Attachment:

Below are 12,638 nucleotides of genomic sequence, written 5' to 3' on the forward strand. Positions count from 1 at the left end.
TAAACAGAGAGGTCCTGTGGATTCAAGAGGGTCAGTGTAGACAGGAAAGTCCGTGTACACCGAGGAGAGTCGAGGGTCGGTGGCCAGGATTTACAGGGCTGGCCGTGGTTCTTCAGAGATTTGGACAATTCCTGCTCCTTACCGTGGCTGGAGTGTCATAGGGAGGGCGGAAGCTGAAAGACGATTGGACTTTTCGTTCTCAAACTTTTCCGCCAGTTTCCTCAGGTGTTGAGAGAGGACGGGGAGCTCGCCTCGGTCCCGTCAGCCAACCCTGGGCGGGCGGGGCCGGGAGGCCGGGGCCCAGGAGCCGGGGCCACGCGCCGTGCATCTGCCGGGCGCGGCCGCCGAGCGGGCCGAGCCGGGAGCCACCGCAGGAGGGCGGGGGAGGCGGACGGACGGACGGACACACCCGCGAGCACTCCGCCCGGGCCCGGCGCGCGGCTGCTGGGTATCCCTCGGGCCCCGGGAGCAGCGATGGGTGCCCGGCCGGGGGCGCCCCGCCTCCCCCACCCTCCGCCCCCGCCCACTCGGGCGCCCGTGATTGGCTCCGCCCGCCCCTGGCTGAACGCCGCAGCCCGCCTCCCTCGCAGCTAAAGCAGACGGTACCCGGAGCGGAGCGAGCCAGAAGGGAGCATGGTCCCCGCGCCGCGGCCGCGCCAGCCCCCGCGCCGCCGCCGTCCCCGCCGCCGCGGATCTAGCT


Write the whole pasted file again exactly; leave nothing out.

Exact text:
Below are 12,638 nucleotides of genomic sequence, written 5' to 3' on the forward strand. Positions count from 1 at the left end.
TAAACAGAGAGGTCCTGTGGATTCAAGAGGGTCAGTGTAGACAGGAAAGTCCGTGTACACCGAGGAGAGTCGAGGGTCGGTGGCCAGGATTTACAGGGCTGGCCGTGGTTCTTCAGAGATTTGGACAATTCCTGCTCCTTACCGTGGCTGGAGTGTCATAGGGAGGGCGGAAGCTGAAAGACGATTGGACTTTTCGTTCTCAAACTTTTCCGCCAGTTTCCTCAGGTGTTGAGAGAGGACGGGGAGCTCGCCTCGGTCCCGTCAGCCAACCCTGGGCGGGCGGGGCCGGGAGGCCGGGGCCCAGGAGCCGGGGCCACGCGCCGTGCATCTGCCGGGCGCGGCCGCCGAGCGGGCCGAGCCGGGAGCCACCGCAGGAGGGCGGGGGAGGCGGACGGACGGACGGACACACCCGCGAGCACTCCGCCCGGGCCCGGCGCGCGGCTGCTGGGTATCCCTCGGGCCCCGGGAGCAGCGATGGGTGCCCGGCCGGGGGCGCCCCGCCTCCCCCACCCTCCGCCCCCGCCCACTCGGGCGCCCGTGATTGGCTCCGCCCGCCCCTGGCTGAACGCCGCAGCCCGCCTCCCTCGCAGCTAAAGCAGACGGTACCCGGAGCGGAGCGAGCCAGAAGGGAGCATGGTCCCCGCGCCGCGGCCGCGCCAGCCCCCGCGCCGCCGCCGTCCCCGCCGCCGCGGATCTAGCT